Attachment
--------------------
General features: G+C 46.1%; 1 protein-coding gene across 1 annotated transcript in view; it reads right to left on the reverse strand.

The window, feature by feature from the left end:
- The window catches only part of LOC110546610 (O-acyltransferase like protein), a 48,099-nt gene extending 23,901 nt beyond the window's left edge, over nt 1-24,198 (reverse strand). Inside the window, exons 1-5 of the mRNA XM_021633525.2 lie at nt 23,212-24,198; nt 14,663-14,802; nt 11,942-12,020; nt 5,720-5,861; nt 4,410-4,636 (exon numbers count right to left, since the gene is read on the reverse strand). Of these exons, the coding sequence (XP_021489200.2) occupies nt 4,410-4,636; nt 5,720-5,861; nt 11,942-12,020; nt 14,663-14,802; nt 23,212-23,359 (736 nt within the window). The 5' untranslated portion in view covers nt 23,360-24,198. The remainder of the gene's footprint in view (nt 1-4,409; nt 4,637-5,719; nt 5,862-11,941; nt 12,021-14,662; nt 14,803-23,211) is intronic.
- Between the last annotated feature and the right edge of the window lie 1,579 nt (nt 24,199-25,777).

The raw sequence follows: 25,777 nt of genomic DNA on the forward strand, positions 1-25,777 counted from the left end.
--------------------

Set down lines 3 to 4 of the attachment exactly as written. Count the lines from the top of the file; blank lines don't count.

- The window catches only part of LOC110546610 (O-acyltransferase like protein), a 48,099-nt gene extending 23,901 nt beyond the window's left edge, over nt 1-24,198 (reverse strand). Inside the window, exons 1-5 of the mRNA XM_021633525.2 lie at nt 23,212-24,198; nt 14,663-14,802; nt 11,942-12,020; nt 5,720-5,861; nt 4,410-4,636 (exon numbers count right to left, since the gene is read on the reverse strand). Of these exons, the coding sequence (XP_021489200.2) occupies nt 4,410-4,636; nt 5,720-5,861; nt 11,942-12,020; nt 14,663-14,802; nt 23,212-23,359 (736 nt within the window). The 5' untranslated portion in view covers nt 23,360-24,198. The remainder of the gene's footprint in view (nt 1-4,409; nt 4,637-5,719; nt 5,862-11,941; nt 12,021-14,662; nt 14,803-23,211) is intronic.
- Between the last annotated feature and the right edge of the window lie 1,579 nt (nt 24,199-25,777).